Jessie’s son, Ollen Tatum, has been described as an exceptionally strong man. A family tale is of a time at a local “fair” in Elizabethtown, North Carolina, when he lifted a “hogset” of tobacco up and over his head to win it as the prize for a contest. Ollen remained in North Carolina and reared two sets of children with two different wives. Several of his sons would have served in the Confederate Army, and records are readily available on two of these. His oldest son, Marshall N., was a sergeant in Company A, 28th North Carolina Regiment. He along with his Captain and five or six privates were all that were present when General Lee surrendered at Appomattox. His third son, Jonathan Tatum, was killed during the Battle of Vicksburg in 1863.
Ollen and his first wife, Sarah Smith (1814-1846), daughter of John and Susan Smith, had the following children: Marshall N., b. 1831, d. 1909; Jonathan, b. 1832, d. 1863; Hanson, b. 1835; Simeon, b. 1836; Nicholas; Sarah Jane, b. 1840, d. 1909, m. ? Peterson; and Richard W., b. 1845, d. 1902.
Ollen and his second wife, Catherine McInnis (1820-1881), were married in 1847, a year or so after his first wife’s death. He and Catherine reared the following children: Ellen C., b. 1849, m. Will Fowler; Henry Pierce, b. 1850; Reely, b. 1853; Owen, b. 1855, m. Hannah J. Anders; Albert D., b. 1856; Malcolm McInnis, a medical doctor; and Alexander. Ollen and his two wives were all buried in the Ollen Tatum Cemetery, which was located down on Turnbull (Turn Bull) Creek. Their graves are the only ones with stone markers, but there are several wooden markers without identities. Family information in 1960 reported that the cemetery was badly overgrown.
In the 1850 Census of Bladen County, there is a listing for the family of Claborn Tatum, who appears to be the brother of Theophilus, Owen and Ollen. He was residing with his family in the same area. If so, he was 47 years of age, and he had the following in his household: Sarah, 36; Owen, 14; Stanley, 12; Elizabeth, 10; Charity, 8; Sarah J., 6: and Neamon, 3.
There was also a Joshua Tatum residing in the same area in 1850 who could likely be another brother. He was 44 years of age, and his wife, Elizabeth, was 42. They had the following children in their household at the time: John D., 18; Robert, 16; and Julia A., 15.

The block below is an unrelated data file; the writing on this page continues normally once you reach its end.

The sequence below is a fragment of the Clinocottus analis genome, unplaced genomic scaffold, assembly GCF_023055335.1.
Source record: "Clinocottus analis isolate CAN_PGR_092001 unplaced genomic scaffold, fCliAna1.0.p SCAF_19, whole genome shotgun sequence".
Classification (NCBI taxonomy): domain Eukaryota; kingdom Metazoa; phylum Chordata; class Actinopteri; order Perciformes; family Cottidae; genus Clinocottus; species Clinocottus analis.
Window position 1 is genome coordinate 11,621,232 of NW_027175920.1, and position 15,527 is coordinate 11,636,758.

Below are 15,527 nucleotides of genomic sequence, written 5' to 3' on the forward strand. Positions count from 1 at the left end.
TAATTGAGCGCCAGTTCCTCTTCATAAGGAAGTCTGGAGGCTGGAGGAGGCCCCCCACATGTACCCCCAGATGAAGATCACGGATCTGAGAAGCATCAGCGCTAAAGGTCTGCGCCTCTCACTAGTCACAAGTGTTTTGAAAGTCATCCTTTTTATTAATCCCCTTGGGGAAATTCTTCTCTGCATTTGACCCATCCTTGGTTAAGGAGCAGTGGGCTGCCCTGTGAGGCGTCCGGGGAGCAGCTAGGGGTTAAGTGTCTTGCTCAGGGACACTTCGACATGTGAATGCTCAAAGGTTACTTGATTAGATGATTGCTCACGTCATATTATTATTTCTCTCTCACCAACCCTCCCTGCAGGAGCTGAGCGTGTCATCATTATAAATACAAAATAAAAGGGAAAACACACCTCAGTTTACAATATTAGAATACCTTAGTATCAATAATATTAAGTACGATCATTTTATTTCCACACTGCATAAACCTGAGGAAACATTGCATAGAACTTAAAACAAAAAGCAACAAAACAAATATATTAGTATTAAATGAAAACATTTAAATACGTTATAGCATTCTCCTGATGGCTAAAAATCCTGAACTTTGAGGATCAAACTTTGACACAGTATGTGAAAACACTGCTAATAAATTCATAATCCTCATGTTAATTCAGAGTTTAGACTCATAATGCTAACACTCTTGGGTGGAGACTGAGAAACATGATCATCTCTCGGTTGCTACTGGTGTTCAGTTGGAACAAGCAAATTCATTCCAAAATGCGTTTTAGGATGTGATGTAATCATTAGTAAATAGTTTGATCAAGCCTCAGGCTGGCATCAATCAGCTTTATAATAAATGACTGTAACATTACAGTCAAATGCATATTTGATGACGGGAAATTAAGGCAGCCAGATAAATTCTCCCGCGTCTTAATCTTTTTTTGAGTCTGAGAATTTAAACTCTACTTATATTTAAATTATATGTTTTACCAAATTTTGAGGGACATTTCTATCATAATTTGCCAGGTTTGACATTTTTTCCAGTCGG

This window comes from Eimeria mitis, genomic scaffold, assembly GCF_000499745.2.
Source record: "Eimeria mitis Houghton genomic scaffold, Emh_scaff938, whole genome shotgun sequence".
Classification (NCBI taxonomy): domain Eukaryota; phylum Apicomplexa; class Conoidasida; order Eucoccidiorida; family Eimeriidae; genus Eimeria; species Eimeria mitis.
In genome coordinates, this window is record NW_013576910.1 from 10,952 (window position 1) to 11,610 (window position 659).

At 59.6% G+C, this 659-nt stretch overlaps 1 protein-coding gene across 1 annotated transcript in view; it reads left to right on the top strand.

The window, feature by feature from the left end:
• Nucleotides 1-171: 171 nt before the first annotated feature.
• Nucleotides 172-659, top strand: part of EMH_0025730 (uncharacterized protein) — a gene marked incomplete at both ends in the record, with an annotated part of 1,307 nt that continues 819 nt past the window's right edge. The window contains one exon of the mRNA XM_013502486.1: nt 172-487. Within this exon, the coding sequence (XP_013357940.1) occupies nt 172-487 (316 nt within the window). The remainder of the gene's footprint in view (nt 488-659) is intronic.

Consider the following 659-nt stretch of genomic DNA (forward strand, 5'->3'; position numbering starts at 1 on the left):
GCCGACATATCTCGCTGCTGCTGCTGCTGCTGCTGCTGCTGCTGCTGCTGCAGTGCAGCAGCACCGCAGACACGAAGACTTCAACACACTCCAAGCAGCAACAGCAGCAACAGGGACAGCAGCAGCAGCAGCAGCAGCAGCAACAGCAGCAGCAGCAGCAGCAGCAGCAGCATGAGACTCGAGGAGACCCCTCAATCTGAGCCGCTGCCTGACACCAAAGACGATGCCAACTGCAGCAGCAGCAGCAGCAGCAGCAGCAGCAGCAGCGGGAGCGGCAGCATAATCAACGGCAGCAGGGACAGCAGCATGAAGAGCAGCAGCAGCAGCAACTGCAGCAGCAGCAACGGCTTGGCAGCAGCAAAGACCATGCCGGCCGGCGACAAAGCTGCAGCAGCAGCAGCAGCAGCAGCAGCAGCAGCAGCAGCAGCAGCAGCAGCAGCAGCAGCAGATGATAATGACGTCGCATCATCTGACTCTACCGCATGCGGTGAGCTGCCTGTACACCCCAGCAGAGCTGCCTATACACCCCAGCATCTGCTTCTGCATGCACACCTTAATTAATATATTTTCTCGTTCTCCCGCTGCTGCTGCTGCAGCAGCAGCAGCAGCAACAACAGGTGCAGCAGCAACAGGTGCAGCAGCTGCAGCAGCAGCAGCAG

More research is needed on the genealogy of the Tatum family. Like so many others, the surname has many variations in the spelling in available records. These range from the above spelling to Tatham, Tatam, Tatom, Tattam,Tattem, Tateham to Tatesham. It is hoped that the descendants will continue to delve into their heritage and share with other researchers.
The source for this Tatum genealogy was the family records of Morris Mullen and his family, especially his uncle, Frederick Uptagrafft. Appreciation is express to these descendants.
Anyone who might have any correction to the above or additional information to share on the Tatum family is requested to contact Curtis Thomasson at 20357 Blake Pruitt Road, Andalusia, AL 36420; 334-222-6467; or Email: email@example.com.
FAMILY REUNION: The annual Odom family reunion is scheduled for Sat., May 29, from 10 a.m. until at 29720 Hammett Road in Andalusia. Call 334-222-4742 for more information.
The annual Mike and Mary Ann (Thomasson) Henley reunion is scheduled for Sun., May 23, following morning worship services at the Red Oak Baptist Church on Hwy 55 south of Andalusia. All descendants are urged to attend and bring covered dish dinner.